Steve Edwards, the president and CEO of a health care system in Missouri, is troubled that health experts cannot seem to inspire more people to get vaccinated in his area, which is being hit hard by the Covid-19 pandemic.
Edwards, of Springfield-based Cox Health, told CNN on Friday that his system has had 534 Covid-19 patients die, with more than 100 of those deaths after vaccines became widely available. None of the patients who died were vaccinated.
He is desperately trying to figure out how to get through to people.
"If I knew how I was missing the mark, we could correct and change," he told CNN's Alisyn Camerota. The community needs 80 to 90% of people to get immunity either from getting inoculated or catching the virus, he said.
"We're not nearly halfway there. This will roar on for quite some time," he said.
He said he thinks the vaccine hesitancy stems from mistrust of the government or institutions. He said doctors have seen patients who didn't get a vaccine because it is under emergency use authorization who ask for monoclonal antibodies -- that are also available under an EUA.
"Someone got into their head that the vaccine is not safe," he said. "It might be the safest vaccine in the history of man. And we somehow have not overcome that."
Edwards said he feels guilty because he is the most prominent voice in the local health care community and people continue to die unnecessarily. He struggles because he thinks his voice could be heard better and he could have save some lives.
"Every vaccine can save a life," he said.
US Surgeon General Vivek Murthy said he is concerned because the Delta variant of coronavirus is spreading quickly among unvaccinated people, who account for the vast majority of coronavirus hospitalizations and deaths nationwide.
"The thing that's making this possible is the fact that we are dealing with the most transmissible version of Covid-19 that we've seen to date," he said.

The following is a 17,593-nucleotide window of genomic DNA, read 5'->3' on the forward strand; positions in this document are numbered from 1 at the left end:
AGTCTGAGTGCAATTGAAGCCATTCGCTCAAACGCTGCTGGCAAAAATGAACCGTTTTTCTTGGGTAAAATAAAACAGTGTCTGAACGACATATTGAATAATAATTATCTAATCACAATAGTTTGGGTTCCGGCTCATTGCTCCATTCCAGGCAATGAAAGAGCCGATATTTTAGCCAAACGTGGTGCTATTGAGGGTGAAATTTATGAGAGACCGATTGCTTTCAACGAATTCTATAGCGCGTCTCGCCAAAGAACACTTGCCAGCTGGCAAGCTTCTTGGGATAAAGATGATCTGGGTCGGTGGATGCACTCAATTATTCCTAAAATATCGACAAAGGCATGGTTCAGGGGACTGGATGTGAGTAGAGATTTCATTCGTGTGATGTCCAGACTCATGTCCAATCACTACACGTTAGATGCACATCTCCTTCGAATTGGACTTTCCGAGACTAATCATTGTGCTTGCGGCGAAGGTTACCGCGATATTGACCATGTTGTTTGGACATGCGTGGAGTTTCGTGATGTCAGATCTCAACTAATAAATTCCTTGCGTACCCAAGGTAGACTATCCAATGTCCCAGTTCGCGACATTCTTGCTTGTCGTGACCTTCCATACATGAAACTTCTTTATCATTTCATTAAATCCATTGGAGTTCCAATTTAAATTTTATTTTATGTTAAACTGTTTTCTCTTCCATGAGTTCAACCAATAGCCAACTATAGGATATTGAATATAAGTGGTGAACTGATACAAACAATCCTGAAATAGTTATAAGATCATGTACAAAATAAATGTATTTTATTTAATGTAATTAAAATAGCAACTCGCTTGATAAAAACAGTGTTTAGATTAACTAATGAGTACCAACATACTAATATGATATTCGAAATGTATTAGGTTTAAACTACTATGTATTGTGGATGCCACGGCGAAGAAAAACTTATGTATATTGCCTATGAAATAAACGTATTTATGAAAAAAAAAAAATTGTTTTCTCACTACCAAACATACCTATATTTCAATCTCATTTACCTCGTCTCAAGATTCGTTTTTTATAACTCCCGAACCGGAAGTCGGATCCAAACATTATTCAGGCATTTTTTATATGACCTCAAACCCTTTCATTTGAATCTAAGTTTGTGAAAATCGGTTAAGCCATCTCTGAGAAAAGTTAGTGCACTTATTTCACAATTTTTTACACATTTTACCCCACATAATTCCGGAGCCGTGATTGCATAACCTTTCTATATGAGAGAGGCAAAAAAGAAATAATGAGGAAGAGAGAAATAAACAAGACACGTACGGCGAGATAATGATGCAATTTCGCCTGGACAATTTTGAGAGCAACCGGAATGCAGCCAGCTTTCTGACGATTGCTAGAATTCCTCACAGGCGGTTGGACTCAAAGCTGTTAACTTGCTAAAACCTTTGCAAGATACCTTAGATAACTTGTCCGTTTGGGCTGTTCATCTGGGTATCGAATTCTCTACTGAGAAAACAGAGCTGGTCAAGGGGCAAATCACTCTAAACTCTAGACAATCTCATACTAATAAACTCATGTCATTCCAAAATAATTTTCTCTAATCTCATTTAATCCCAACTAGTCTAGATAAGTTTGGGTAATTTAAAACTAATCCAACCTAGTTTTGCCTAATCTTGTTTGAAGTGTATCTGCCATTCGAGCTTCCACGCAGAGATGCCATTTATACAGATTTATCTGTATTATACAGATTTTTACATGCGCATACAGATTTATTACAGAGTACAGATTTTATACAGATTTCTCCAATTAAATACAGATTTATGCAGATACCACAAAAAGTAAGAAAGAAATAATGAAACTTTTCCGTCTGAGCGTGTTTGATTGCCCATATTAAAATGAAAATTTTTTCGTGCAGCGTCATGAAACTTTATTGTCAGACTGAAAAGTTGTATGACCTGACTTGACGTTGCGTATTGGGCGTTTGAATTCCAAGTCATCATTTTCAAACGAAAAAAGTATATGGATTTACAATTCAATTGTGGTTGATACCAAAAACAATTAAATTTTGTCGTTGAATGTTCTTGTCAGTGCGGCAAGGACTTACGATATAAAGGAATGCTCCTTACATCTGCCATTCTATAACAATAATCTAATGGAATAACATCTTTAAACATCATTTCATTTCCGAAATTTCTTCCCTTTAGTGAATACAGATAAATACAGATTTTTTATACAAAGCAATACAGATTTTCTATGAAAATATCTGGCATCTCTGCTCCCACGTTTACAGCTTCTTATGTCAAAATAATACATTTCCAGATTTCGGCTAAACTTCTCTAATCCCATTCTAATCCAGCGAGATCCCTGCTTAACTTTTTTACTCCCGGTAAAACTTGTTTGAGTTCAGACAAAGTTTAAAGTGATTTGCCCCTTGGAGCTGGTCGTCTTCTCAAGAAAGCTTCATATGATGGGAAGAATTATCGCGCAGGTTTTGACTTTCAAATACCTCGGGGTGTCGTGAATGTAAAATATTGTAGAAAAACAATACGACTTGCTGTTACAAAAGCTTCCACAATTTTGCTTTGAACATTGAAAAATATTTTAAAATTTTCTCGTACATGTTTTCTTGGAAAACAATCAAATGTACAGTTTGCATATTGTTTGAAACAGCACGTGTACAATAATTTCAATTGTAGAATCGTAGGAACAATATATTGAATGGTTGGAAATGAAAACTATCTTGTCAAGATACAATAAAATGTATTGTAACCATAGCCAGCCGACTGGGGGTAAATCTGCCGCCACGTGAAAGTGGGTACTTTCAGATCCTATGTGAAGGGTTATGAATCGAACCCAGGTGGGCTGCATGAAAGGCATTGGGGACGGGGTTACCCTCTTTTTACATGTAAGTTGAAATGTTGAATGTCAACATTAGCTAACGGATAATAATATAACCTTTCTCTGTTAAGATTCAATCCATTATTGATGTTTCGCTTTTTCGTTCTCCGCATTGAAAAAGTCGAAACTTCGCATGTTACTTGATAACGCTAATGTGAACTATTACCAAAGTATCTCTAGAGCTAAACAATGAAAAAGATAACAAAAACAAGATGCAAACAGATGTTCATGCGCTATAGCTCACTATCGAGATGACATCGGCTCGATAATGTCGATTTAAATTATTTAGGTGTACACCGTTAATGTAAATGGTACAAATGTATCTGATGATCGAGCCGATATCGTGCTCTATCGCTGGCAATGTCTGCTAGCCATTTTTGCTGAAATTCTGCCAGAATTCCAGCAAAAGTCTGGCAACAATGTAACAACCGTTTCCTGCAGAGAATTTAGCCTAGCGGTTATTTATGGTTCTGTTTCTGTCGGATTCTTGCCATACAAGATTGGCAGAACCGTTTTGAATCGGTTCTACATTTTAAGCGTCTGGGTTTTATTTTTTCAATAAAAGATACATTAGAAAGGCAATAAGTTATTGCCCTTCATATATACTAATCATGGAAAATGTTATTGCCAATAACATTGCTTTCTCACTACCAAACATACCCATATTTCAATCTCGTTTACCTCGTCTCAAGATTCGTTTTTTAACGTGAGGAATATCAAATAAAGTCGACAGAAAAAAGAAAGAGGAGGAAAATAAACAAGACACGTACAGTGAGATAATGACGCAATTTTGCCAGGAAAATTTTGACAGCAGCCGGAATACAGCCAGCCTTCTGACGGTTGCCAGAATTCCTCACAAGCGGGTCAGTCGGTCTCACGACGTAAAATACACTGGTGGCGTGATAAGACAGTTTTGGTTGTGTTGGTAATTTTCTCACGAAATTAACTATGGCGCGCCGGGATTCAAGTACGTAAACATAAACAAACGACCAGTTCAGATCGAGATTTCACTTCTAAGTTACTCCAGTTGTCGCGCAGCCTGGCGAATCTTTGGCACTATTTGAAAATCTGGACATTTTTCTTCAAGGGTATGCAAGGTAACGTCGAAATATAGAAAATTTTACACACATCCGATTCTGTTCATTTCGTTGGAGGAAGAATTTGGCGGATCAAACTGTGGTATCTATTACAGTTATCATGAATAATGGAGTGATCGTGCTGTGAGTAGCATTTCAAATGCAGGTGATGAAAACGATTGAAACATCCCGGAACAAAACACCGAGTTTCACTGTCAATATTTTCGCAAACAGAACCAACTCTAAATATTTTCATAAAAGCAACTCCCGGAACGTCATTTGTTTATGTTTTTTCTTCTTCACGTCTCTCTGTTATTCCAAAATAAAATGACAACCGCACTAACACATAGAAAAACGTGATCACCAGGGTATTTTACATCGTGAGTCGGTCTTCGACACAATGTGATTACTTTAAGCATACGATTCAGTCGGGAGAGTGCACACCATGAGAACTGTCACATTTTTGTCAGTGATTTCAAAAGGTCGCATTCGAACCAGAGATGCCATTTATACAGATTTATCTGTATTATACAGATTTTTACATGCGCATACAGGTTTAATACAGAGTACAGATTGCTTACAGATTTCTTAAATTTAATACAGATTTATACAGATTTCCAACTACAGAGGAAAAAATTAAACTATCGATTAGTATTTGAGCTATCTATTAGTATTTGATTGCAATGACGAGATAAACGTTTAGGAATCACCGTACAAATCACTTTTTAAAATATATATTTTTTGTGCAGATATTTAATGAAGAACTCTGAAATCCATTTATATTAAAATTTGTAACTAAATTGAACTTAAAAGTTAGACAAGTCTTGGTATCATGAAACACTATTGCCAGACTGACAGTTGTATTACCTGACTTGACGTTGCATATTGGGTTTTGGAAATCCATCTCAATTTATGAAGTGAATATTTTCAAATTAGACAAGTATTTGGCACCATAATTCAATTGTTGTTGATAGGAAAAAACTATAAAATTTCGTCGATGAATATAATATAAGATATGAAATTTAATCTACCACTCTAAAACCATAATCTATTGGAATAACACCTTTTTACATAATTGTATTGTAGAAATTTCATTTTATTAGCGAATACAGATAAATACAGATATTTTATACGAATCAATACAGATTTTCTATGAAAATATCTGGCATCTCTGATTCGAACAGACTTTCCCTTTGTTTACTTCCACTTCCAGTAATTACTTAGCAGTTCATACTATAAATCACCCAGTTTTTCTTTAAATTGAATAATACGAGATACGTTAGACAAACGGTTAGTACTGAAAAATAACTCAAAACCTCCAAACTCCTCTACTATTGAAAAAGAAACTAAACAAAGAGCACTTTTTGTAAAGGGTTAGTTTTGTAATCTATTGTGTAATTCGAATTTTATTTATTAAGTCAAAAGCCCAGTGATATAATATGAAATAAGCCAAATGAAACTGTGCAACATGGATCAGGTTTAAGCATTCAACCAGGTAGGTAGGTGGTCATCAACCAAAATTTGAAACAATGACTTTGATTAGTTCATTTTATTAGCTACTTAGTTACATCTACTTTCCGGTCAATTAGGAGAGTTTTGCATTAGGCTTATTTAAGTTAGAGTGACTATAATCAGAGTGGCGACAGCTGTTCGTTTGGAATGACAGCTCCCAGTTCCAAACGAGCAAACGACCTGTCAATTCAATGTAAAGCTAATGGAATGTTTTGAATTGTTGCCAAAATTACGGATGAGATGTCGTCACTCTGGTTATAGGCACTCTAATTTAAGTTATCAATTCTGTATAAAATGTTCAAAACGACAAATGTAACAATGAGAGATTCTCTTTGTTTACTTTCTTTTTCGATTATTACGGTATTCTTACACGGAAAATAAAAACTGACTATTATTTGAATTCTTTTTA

Despite being shown an AP-NORC poll that suggests 45% of people will definitely not get vaccinated, Murthy said: "Well, I'm certainly not giving up on making sure that we continue to work hard to get people vaccinated and I don't think that we've actually reached the limit (on vaccine outreach) yet.
"Every day more than half a million people are making the active choice to get vaccinated. That's a lot of people ... and so we are making progress. We just want to make faster progress."
Rise in hospitalizations is self-inflicted wound, expert says
Health experts blame the recent surges in Covid-19 cases on the low rate of vaccinations. And now the accelerating Delta variant is threatening to increase hospitalizations and deaths as well, one expert said Thursday.
"This is a self-inflicted wound, because we can prevent all of those hospitalizations and deaths -- or at least 98, 99% of them -- if we can encourage vaccination," Dr. Peter Hotez, dean of the National School of Tropical Medicine at Baylor College of Medicine, told CNN's Jim Acosta.
More than 91 million people live in a county considered to have high Covid-19 transmission, according to the Centers for Disease Control and Prevention. Every state on Friday had a seven-day average of new cases higher than the week before, according to data from Johns Hopkins University.